What happens to a town identified with one of the worst hate crimes in American history?

BEFORE JASPER BECAME A SYMBOL, when it was still an ordinary town, a wrought-iron fence stood in its cemetery, dividing the graves of blacks and whites. How residents viewed the fence depended on which side of it they would someday be buried on. “It was just a rickety old fence that was supposed to keep out chickens and hogs when this was open land,” said realtor John Matthews, whose grandfather was the mayor of Jasper in the twenties. “It’s common knowledge that it wasn’t put there to keep out black people.” But where whites saw a benign relic, blacks saw something else. Chickens and hogs hadn’t had the run of Jasper for a long time, and still the fence remained. Coils of baling wire held up its rusted bars and prevented its sagging rail from giving way. In one place, its wobbly posts were held together with a coat hanger—anything to keep the fence from falling down.

Not until three white men chained James Byrd Jr. to a pickup truck in 1998 and dragged him to his death in the woods outside town did people start to wonder aloud why there was an immutable order to things in Jasper; why blacks were laid to rest only on one side of the fence, on the slope of a hilltop reserved for whites. “The incident,” or “the tragedy,” as locals gingerly call Byrd’s murder, forced this town to undertake the sort of painful introspection that few communities ever experience. Over the past five years, its residents—both black and white—have attended prayer vigils and town meetings and church services together, and they have had candid conversations with one another about race. They have worked hard to show that they renounce the ugly legacy of what happened here. Still, the stain lingers. When they travel beyond the Piney Woods, they know better than to tell strangers where they live. “East Texas,” they offer, and if pressed further, “Near the Louisiana state line.” More than one resident made a point of telling me, with equal parts self-defensiveness and civic pride, “Jasper isn’t the evil town everyone thinks we are.”

For outsiders, Jasper serves as a convenient scapegoat, sparing us the trouble of examining our own prejudices. But this town of 8,247 people is fundamentally no different from any other city or town in America, where the bigotry of a cemetery fence could be interchanged for the racial divide of an avenue or a railroad line. Only Jasper has had to bear the burden of publicly accounting for its sins. If there is hope to be had for racial healing anywhere, it is in the social experiment that has taken place here, where blacks and whites have tried to overcome history and forge a new path.

Seven months after Byrd was murdered, in one of Jasper’s many acts of contrition, the fence that had stood in the town cemetery since 1836 was torn down. Among the clergy and residents who gathered there that day, there was singing and prayers and promises of change. But five years later, even though the old fence has been dismantled, pieces of it remain. Here and there, rods jut out of the ground at odd angles; they protrude from tree trunks and lean against ruined stumps. In some places, wrought-iron bars still stand moored to the ground, impossible to unearth without cutting the trees down. The fence has become tangled in the roots of the cemetery’s oldest pines.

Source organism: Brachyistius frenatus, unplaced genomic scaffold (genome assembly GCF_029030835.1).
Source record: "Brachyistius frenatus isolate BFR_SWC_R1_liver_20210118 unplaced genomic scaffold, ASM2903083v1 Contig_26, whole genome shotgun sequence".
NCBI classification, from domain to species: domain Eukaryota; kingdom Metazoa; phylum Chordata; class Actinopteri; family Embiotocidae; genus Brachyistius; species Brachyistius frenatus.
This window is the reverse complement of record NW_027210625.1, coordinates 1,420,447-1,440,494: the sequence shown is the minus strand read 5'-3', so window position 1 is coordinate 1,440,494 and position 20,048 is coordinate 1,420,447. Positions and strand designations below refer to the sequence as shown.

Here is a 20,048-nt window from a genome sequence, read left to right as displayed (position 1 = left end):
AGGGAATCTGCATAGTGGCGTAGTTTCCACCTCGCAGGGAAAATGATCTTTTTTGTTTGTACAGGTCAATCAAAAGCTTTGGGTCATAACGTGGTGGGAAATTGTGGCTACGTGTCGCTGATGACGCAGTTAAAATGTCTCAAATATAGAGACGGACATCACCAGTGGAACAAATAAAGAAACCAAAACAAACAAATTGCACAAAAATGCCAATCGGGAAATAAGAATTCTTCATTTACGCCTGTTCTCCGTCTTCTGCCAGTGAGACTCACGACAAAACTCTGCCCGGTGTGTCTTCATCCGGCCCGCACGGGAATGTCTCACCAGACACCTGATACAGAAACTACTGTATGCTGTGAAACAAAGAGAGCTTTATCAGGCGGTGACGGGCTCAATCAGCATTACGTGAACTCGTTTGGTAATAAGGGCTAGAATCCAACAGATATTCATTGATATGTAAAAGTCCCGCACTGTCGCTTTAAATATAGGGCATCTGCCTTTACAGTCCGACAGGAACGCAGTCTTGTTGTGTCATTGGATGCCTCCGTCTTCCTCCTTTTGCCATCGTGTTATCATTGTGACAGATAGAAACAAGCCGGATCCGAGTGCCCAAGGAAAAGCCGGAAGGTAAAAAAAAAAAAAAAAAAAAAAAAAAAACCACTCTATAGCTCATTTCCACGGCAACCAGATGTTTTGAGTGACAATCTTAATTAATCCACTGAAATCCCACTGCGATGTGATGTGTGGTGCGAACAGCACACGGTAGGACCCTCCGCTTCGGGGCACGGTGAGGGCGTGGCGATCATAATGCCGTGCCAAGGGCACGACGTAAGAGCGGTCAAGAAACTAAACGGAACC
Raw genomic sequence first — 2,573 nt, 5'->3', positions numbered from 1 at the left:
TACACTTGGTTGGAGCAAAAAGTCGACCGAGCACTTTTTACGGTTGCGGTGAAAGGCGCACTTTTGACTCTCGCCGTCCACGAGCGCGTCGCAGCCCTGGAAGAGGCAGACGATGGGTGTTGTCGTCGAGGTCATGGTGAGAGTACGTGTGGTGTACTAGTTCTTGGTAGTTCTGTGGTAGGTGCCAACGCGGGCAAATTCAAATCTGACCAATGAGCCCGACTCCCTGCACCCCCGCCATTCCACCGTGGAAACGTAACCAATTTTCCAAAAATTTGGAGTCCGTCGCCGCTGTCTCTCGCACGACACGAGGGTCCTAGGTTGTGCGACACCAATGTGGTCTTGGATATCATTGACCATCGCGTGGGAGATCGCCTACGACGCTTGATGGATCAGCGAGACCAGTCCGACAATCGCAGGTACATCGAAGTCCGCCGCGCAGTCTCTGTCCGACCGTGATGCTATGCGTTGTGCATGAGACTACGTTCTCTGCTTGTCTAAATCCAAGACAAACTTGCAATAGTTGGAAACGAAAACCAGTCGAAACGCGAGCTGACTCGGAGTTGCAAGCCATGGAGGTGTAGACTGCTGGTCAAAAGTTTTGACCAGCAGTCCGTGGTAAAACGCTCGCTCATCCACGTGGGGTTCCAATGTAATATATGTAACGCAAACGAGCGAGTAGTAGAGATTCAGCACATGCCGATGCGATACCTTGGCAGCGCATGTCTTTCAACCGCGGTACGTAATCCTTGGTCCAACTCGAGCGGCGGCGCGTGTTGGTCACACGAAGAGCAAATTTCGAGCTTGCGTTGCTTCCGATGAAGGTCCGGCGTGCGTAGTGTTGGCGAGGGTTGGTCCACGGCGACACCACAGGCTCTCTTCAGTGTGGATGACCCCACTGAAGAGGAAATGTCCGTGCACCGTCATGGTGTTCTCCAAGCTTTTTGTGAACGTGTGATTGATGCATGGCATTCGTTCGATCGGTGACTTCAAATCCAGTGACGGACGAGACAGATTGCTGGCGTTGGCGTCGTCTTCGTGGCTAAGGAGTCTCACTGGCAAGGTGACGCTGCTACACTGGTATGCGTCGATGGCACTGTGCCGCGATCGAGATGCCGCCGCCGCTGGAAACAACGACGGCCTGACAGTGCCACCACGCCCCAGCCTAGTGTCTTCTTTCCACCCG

“I GOT THE CALL EARLY that Sunday morning,” said Jasper County sheriff Billy Rowles, nursing a cup of coffee in his office this fall. “There was a body out on Huff Creek Road, and there were tire tracks all down the pavement. I remember thinking this was going to be the easiest hit-and-run we’d ever worked; we would just follow the skid marks all the way to the guy’s house. So I went out there and started following the trail. There were some dentures lying in the road, and farther down there were keys and some loose change. Well, I kept walking, and I got to looking closer at the skid marks, and I saw they weren’t tire tracks at all. It was a trail of dried blood. I followed it for almost three miles.”

Rowles had seen his share of gruesome crime scenes in his 27 years as a Texas state trooper, but nothing rivaled the sight of the body that had been dumped on Huff Creek Road. Later, investigators determined that the victim was James Byrd Jr., a 49-year-old former vacuum-cleaner salesman and father of three children who had lived for years off disability checks. A hard drinker, Byrd was a familiar fixture around town, where he was often seen walking the streets or accepting rides. He had been beaten, sprayed in the face with black paint, and bound by his ankles with a logging chain. Evidence showed that he had been conscious for much of the dragging, having fought to keep his head above the pavement. His elbows, heels, and backside had been skinned to the bone. His knees and genitals were ground away. His head had been severed from his body when it hit a culvert, as had his right arm. Even though Byrd’s wallet was found at the crime scene, his body was so badly disfigured that positive identification had to be made through fingerprints. Even a hardened investigator like Rowles was stunned by what he saw. “I had dreams about him screaming,” the sheriff said. “I would hear the sound of his body dragging against the pavement.”

Jasper County had elected its share of sheriffs in years past who had subjected the black community to, at best, benign neglect, but Rowles was a new kind of lawman. At first glance, he looked to be of the old school; he was always dressed immaculately in a pressed shirt and a tie, starched blue jeans, a white Resistol, and ostrich-skin boots. And he did things the old-fashioned way, beginning with campaigning for sheriff on

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